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The first two principles of the UN Global Compact are derived from the Universal Declaration of Human Rights. They call on business to develop an awareness of human rights and to work within their sphere of influence to uphold these universal values, on the basis that responsibility falls to every individual in society.
Human rights are commonly understood as those rights that are inherent to the human being (e.g., the right to education, freedom of speech). The concept of human rights acknowledges that every single human being is entitled to enjoy his or her human rights without distinction as to race, colour, sex, language, religion, political or other opinion, national or social origin, property, birth or other status.
Principle 1: Businesses should support and respect the protection of internationally proclaimed human rights.
The responsibility for human rights does not rest with governments or nation states alone. Human rights issues are important both for individuals and the organizations that they create. As part of their commitment to the Global Compact, businesses have a responsibility to uphold human rights both in the workplace and more broadly within their sphere of influence. A growing moral imperative to behave responsibly is linked to the recognition that a good human rights record can support improved business performance.
Principle 2: make sure that they are not complicit in human rights abuses.
There are several types of complicity. Direct complicity occurs when a company actively assists in human rights violations committed by others. Beneficial complicity suggests that a company benefits directly from human rights abuses committed by others. Silent complicity describes a situation where a company may not be assisting or encouraging human rights violations, nor benefiting from the actions of those that commit abuses, but is viewed as staying silent in the face of human rights abuses.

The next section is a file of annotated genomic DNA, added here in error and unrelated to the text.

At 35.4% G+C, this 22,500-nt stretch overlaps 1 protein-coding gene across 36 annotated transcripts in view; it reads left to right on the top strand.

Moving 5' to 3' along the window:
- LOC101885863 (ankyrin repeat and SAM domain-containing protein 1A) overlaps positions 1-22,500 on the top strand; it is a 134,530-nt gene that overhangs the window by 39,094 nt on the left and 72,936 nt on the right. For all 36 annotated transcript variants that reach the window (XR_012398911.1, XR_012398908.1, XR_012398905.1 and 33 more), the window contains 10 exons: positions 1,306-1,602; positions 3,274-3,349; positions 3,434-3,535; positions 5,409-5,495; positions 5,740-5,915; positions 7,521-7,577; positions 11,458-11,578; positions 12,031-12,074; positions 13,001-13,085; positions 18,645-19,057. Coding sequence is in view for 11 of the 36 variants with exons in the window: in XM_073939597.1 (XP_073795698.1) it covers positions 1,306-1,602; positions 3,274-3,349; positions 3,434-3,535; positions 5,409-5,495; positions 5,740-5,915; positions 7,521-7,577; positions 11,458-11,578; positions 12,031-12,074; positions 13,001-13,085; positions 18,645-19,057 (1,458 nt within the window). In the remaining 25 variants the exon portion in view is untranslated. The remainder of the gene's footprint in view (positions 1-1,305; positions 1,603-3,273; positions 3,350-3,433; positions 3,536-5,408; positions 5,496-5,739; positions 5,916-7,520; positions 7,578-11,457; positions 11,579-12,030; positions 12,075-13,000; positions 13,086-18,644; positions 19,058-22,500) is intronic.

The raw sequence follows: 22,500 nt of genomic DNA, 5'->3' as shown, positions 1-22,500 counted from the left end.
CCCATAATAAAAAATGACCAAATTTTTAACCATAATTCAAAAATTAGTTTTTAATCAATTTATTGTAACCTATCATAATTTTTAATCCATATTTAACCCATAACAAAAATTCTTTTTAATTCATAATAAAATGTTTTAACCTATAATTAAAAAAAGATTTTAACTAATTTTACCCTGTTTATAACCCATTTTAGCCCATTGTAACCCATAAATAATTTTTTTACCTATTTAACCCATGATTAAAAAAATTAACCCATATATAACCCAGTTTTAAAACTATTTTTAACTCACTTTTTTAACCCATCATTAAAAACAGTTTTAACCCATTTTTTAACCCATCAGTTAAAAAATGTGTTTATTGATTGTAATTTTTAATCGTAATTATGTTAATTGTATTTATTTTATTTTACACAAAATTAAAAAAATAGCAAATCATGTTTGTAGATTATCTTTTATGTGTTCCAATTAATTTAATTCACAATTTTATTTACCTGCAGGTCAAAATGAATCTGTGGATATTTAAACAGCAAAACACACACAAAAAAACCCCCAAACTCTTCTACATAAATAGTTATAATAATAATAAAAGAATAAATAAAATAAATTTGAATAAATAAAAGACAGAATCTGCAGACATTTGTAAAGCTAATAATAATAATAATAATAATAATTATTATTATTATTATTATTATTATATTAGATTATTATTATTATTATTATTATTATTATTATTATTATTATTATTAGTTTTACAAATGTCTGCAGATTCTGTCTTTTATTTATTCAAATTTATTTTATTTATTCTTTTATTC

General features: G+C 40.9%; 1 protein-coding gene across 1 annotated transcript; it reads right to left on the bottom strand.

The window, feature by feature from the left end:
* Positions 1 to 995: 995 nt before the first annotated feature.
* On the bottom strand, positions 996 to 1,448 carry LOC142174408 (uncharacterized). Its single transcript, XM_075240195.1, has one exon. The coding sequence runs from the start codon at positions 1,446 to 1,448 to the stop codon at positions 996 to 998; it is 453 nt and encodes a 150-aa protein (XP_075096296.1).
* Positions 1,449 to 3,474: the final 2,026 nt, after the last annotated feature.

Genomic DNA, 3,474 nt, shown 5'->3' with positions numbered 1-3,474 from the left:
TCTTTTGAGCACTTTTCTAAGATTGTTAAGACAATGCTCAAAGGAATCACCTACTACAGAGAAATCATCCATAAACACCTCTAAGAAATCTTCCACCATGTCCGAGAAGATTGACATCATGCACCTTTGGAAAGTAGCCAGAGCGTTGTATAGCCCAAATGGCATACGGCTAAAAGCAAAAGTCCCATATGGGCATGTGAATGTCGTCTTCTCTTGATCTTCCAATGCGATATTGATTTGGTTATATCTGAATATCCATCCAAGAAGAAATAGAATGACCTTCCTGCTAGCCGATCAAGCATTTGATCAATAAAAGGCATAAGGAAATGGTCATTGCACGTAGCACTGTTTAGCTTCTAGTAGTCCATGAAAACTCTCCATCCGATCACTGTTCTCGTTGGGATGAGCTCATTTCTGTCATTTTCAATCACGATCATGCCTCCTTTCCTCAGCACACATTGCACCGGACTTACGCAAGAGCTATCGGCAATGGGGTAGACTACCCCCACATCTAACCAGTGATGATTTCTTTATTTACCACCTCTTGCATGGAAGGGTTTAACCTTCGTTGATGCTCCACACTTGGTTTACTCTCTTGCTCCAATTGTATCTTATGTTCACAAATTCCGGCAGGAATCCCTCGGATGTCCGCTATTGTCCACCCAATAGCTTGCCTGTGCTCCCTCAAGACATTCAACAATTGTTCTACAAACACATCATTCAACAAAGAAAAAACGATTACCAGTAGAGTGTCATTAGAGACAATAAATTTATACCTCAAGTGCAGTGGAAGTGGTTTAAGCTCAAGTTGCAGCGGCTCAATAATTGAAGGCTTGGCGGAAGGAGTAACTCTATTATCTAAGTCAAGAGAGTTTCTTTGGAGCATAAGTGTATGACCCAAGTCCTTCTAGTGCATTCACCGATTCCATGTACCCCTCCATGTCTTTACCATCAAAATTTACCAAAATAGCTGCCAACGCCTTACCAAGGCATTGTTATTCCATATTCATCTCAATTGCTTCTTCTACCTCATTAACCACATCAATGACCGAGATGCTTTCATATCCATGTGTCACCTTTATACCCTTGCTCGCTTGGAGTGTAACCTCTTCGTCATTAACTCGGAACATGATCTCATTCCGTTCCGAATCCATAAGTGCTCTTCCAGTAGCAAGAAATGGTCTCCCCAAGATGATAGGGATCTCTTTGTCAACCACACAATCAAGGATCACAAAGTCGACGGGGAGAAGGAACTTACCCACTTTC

Human rights remains one of the most challenging areas of corporate citizenship. In part, this is because human rights have traditionally been the concern of states, and international human rights law has generally been addressed to them only. As more companies come to realize their (legal, moral and/or commercial) need to address human rights issues within their own operations and activities, they are confronted with a number of challenges. For example, there is the need to come to grips with the human rights framework and how the company’s own activities might relate to it. There is also uncertainty around how to avoid being complicit in human rights abuse and where the boundaries of companies’ human rights responsibility lie.
Some suggested steps:
- Develop your company’s business case for human rights (“Why are human rights relevant to your company?”).
- Develop and encourage a transparent and rightsaware approach to your business.
- Make use of existing human rights resources and guidance materials.
- Find out what your company is already doing on human rights, for instance under health and safety, labour relations and human resources.
- Establish procedures for identifying and managing risks and opportunities related to human rights, and for addressing human rights impacts.
- Put in place management systems for human rights policy implementation, monitoring and reporting across the company.
- Learn from sector-wide business initiatives on human rights and consider a collective action approach with industry peers where appropriate.
- Provide mechanisms to protect employees who report potential human rights concerns within the company or with business partners.
Last update: 2016-01-19